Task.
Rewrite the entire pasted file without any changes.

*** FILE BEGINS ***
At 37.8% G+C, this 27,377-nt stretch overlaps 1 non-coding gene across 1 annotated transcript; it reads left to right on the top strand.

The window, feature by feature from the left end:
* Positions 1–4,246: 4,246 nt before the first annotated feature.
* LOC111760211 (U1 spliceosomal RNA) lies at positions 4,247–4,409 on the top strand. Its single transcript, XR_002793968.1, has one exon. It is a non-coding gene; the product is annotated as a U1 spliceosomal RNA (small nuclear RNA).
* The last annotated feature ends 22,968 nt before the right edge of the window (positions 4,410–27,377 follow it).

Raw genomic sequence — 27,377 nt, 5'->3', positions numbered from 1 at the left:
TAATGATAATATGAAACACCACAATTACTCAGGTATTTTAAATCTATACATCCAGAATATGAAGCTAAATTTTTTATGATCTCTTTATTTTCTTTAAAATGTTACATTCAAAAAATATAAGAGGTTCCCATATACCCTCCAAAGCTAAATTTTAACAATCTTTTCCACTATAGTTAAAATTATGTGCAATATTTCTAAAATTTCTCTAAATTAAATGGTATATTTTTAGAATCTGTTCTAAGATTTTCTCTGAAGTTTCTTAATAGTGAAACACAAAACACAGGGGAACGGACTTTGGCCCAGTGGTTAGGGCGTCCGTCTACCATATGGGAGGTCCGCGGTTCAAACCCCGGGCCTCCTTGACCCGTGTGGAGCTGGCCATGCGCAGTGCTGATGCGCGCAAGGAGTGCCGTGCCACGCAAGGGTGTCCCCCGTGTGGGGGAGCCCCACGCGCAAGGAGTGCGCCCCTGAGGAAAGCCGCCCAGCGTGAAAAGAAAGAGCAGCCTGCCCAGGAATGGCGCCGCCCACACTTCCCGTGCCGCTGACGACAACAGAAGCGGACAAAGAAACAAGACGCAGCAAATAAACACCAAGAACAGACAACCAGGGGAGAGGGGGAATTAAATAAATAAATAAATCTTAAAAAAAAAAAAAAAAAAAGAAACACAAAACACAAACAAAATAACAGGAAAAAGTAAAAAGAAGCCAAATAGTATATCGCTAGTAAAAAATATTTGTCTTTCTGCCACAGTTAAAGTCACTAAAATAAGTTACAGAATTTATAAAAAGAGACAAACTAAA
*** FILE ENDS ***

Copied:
At 37.8% G+C, this 27,377-nt stretch overlaps 1 non-coding gene across 1 annotated transcript; it reads left to right on the top strand.

The window, feature by feature from the left end:
* Positions 1–4,246: 4,246 nt before the first annotated feature.
* LOC111760211 (U1 spliceosomal RNA) lies at positions 4,247–4,409 on the top strand. Its single transcript, XR_002793968.1, has one exon. It is a non-coding gene; the product is annotated as a U1 spliceosomal RNA (small nuclear RNA).
* The last annotated feature ends 22,968 nt before the right edge of the window (positions 4,410–27,377 follow it).

Raw genomic sequence — 27,377 nt, 5'->3', positions numbered from 1 at the left:
TAATGATAATATGAAACACCACAATTACTCAGGTATTTTAAATCTATACATCCAGAATATGAAGCTAAATTTTTTATGATCTCTTTATTTTCTTTAAAATGTTACATTCAAAAAATATAAGAGGTTCCCATATACCCTCCAAAGCTAAATTTTAACAATCTTTTCCACTATAGTTAAAATTATGTGCAATATTTCTAAAATTTCTCTAAATTAAATGGTATATTTTTAGAATCTGTTCTAAGATTTTCTCTGAAGTTTCTTAATAGTGAAACACAAAACACAGGGGAACGGACTTTGGCCCAGTGGTTAGGGCGTCCGTCTACCATATGGGAGGTCCGCGGTTCAAACCCCGGGCCTCCTTGACCCGTGTGGAGCTGGCCATGCGCAGTGCTGATGCGCGCAAGGAGTGCCGTGCCACGCAAGGGTGTCCCCCGTGTGGGGGAGCCCCACGCGCAAGGAGTGCGCCCCTGAGGAAAGCCGCCCAGCGTGAAAAGAAAGAGCAGCCTGCCCAGGAATGGCGCCGCCCACACTTCCCGTGCCGCTGACGACAACAGAAGCGGACAAAGAAACAAGACGCAGCAAATAAACACCAAGAACAGACAACCAGGGGAGAGGGGGAATTAAATAAATAAATAAATCTTAAAAAAAAAAAAAAAAAAAGAAACACAAAACACAAACAAAATAACAGGAAAAAGTAAAAAGAAGCCAAATAGTATATCGCTAGTAAAAAATATTTGTCTTTCTGCCACAGTTAAAGTCACTAAAATAAGTTACAGAATTTATAAAAAGAGACAAACTAAA